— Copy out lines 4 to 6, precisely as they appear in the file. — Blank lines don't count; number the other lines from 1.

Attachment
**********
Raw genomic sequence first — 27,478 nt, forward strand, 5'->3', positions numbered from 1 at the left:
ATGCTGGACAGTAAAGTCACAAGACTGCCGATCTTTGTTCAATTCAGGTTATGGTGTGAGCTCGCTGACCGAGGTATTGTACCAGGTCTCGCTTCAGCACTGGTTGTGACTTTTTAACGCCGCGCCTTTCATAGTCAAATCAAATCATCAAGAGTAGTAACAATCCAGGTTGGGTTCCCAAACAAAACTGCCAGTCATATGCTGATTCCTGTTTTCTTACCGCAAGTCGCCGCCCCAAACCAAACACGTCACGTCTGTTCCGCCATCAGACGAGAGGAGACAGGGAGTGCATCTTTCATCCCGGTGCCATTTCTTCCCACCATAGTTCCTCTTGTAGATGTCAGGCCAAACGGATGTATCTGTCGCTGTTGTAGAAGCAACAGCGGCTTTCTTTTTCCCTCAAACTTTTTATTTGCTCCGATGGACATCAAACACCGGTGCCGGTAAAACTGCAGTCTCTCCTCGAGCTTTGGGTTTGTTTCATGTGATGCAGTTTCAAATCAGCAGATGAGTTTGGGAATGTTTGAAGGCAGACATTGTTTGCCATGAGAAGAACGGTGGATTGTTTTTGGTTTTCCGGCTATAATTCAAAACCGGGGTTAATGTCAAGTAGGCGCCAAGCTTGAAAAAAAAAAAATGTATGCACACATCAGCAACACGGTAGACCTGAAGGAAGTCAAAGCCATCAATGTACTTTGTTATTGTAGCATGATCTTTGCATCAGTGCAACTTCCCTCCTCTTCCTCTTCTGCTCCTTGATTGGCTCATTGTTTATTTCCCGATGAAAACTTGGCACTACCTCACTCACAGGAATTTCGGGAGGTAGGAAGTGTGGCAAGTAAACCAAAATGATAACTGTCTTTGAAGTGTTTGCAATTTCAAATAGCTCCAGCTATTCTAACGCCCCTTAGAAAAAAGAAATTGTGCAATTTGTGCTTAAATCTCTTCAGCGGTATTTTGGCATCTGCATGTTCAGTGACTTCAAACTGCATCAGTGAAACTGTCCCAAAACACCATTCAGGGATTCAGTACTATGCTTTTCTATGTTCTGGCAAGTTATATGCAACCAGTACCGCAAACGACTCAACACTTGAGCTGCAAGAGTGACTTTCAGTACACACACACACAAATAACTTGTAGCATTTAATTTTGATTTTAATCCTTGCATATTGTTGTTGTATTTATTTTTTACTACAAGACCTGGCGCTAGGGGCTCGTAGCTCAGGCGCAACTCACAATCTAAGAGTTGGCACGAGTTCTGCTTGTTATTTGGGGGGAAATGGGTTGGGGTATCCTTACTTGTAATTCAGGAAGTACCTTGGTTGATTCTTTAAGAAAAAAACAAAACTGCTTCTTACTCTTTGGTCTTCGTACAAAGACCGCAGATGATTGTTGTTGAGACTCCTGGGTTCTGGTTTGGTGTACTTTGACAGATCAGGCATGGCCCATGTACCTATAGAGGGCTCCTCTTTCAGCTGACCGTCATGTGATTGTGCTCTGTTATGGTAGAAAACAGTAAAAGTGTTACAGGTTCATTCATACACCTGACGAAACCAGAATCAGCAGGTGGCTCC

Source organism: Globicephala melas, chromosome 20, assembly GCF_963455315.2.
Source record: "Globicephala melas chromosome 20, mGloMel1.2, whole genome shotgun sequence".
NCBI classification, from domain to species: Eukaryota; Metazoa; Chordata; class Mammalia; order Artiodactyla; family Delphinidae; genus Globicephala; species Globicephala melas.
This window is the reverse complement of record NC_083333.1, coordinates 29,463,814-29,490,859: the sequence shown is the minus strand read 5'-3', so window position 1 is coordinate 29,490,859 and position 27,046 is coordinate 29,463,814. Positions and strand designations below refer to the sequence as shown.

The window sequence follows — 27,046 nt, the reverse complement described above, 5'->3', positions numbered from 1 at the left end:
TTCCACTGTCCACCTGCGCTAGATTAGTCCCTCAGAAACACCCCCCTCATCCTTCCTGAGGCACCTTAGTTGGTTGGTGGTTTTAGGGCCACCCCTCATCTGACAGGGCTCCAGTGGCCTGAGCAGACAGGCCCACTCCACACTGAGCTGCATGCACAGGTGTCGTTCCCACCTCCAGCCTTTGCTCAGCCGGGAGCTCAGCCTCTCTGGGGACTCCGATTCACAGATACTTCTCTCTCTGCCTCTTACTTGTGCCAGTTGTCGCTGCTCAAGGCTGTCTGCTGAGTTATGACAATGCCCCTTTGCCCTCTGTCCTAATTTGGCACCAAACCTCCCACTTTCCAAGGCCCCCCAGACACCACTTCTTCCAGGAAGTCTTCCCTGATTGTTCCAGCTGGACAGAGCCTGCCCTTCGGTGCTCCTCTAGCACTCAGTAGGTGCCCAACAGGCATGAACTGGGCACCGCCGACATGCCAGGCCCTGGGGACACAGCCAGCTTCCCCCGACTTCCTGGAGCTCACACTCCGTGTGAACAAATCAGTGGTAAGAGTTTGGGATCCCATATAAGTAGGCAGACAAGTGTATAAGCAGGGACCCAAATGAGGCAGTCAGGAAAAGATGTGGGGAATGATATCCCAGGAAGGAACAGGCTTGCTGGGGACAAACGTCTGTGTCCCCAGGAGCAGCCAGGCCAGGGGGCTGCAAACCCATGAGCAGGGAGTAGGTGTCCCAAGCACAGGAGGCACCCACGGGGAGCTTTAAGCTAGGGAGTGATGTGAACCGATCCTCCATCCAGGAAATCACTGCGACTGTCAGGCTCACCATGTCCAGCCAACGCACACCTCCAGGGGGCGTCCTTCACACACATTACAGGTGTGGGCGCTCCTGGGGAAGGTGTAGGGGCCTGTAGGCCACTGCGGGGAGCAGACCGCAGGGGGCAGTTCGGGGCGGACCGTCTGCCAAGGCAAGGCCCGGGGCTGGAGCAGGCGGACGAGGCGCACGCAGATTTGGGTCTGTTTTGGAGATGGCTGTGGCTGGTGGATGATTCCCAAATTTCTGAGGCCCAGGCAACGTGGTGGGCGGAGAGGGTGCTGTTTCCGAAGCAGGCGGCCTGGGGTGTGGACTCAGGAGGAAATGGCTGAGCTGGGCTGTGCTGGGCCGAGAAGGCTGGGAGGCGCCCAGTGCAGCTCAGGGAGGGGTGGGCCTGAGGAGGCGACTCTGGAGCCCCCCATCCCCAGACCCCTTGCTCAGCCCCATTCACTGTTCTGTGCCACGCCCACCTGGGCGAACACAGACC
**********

Source record: "Globicephala melas chromosome 20, mGloMel1.2, whole genome shotgun sequence".
NCBI classification, from domain to species: Eukaryota; Metazoa; Chordata; class Mammalia; order Artiodactyla; family Delphinidae; genus Globicephala; species Globicephala melas.
This window is the reverse complement of record NC_083333.1, coordinates 29,463,814-29,490,859: the sequence shown is the minus strand read 5'-3', so window position 1 is coordinate 29,490,859 and position 27,046 is coordinate 29,463,814. Positions and strand designations below refer to the sequence as shown.